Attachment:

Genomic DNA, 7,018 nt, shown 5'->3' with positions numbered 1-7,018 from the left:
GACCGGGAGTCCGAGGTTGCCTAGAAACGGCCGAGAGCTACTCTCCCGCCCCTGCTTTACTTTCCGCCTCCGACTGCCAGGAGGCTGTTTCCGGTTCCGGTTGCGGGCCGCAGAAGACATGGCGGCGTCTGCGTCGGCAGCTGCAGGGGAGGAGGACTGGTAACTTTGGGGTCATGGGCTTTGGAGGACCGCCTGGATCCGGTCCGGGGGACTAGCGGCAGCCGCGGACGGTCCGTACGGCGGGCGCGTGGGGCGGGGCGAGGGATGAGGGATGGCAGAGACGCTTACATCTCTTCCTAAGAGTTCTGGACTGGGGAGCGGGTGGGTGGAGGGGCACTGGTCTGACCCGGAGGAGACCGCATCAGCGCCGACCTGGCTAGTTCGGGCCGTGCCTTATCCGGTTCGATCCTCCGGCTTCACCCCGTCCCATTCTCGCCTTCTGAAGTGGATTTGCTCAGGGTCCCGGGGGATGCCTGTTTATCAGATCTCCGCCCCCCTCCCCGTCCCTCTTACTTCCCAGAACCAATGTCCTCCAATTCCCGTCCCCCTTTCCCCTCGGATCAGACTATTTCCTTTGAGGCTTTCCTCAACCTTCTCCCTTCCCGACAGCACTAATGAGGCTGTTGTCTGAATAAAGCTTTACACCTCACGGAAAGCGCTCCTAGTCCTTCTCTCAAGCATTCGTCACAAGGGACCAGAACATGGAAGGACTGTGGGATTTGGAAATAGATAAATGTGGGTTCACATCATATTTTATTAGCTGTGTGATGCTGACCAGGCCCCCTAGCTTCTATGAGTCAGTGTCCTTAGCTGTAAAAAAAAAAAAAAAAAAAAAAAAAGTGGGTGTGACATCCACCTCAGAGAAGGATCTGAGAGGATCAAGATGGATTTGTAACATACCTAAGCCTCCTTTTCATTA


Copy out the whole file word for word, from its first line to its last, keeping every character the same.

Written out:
Genomic DNA, 7,018 nt, shown 5'->3' with positions numbered 1-7,018 from the left:
GACCGGGAGTCCGAGGTTGCCTAGAAACGGCCGAGAGCTACTCTCCCGCCCCTGCTTTACTTTCCGCCTCCGACTGCCAGGAGGCTGTTTCCGGTTCCGGTTGCGGGCCGCAGAAGACATGGCGGCGTCTGCGTCGGCAGCTGCAGGGGAGGAGGACTGGTAACTTTGGGGTCATGGGCTTTGGAGGACCGCCTGGATCCGGTCCGGGGGACTAGCGGCAGCCGCGGACGGTCCGTACGGCGGGCGCGTGGGGCGGGGCGAGGGATGAGGGATGGCAGAGACGCTTACATCTCTTCCTAAGAGTTCTGGACTGGGGAGCGGGTGGGTGGAGGGGCACTGGTCTGACCCGGAGGAGACCGCATCAGCGCCGACCTGGCTAGTTCGGGCCGTGCCTTATCCGGTTCGATCCTCCGGCTTCACCCCGTCCCATTCTCGCCTTCTGAAGTGGATTTGCTCAGGGTCCCGGGGGATGCCTGTTTATCAGATCTCCGCCCCCCTCCCCGTCCCTCTTACTTCCCAGAACCAATGTCCTCCAATTCCCGTCCCCCTTTCCCCTCGGATCAGACTATTTCCTTTGAGGCTTTCCTCAACCTTCTCCCTTCCCGACAGCACTAATGAGGCTGTTGTCTGAATAAAGCTTTACACCTCACGGAAAGCGCTCCTAGTCCTTCTCTCAAGCATTCGTCACAAGGGACCAGAACATGGAAGGACTGTGGGATTTGGAAATAGATAAATGTGGGTTCACATCATATTTTATTAGCTGTGTGATGCTGACCAGGCCCCCTAGCTTCTATGAGTCAGTGTCCTTAGCTGTAAAAAAAAAAAAAAAAAAAAAAAAAGTGGGTGTGACATCCACCTCAGAGAAGGATCTGAGAGGATCAAGATGGATTTGTAACATACCTAAGCCTCCTTTTCATTA